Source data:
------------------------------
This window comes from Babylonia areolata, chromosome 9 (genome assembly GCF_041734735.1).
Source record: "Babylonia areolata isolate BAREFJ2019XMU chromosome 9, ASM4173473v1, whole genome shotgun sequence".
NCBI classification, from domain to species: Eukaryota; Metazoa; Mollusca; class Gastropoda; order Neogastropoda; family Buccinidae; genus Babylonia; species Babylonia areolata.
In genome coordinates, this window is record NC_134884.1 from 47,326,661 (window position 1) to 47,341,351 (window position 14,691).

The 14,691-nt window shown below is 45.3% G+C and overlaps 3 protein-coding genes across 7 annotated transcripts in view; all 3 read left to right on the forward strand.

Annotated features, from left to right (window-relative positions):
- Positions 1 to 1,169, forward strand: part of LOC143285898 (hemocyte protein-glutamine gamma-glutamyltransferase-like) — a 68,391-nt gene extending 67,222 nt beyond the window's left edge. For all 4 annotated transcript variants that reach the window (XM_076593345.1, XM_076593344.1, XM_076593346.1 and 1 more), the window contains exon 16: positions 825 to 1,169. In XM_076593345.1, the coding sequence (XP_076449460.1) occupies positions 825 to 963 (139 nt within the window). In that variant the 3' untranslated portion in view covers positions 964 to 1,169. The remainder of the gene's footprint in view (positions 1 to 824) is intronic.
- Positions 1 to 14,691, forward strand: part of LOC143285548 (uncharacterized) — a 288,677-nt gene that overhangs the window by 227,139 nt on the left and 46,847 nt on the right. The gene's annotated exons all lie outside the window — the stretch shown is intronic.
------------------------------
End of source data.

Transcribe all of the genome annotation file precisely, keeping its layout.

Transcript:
This window comes from Babylonia areolata, chromosome 9 (genome assembly GCF_041734735.1).
Source record: "Babylonia areolata isolate BAREFJ2019XMU chromosome 9, ASM4173473v1, whole genome shotgun sequence".
NCBI classification, from domain to species: Eukaryota; Metazoa; Mollusca; class Gastropoda; order Neogastropoda; family Buccinidae; genus Babylonia; species Babylonia areolata.
In genome coordinates, this window is record NC_134884.1 from 47,326,661 (window position 1) to 47,341,351 (window position 14,691).

The 14,691-nt window shown below is 45.3% G+C and overlaps 3 protein-coding genes across 7 annotated transcripts in view; all 3 read left to right on the forward strand.

Annotated features, from left to right (window-relative positions):
- Positions 1 to 1,169, forward strand: part of LOC143285898 (hemocyte protein-glutamine gamma-glutamyltransferase-like) — a 68,391-nt gene extending 67,222 nt beyond the window's left edge. For all 4 annotated transcript variants that reach the window (XM_076593345.1, XM_076593344.1, XM_076593346.1 and 1 more), the window contains exon 16: positions 825 to 1,169. In XM_076593345.1, the coding sequence (XP_076449460.1) occupies positions 825 to 963 (139 nt within the window). In that variant the 3' untranslated portion in view covers positions 964 to 1,169. The remainder of the gene's footprint in view (positions 1 to 824) is intronic.
- Positions 1 to 14,691, forward strand: part of LOC143285548 (uncharacterized) — a 288,677-nt gene that overhangs the window by 227,139 nt on the left and 46,847 nt on the right. The gene's annotated exons all lie outside the window — the stretch shown is intronic.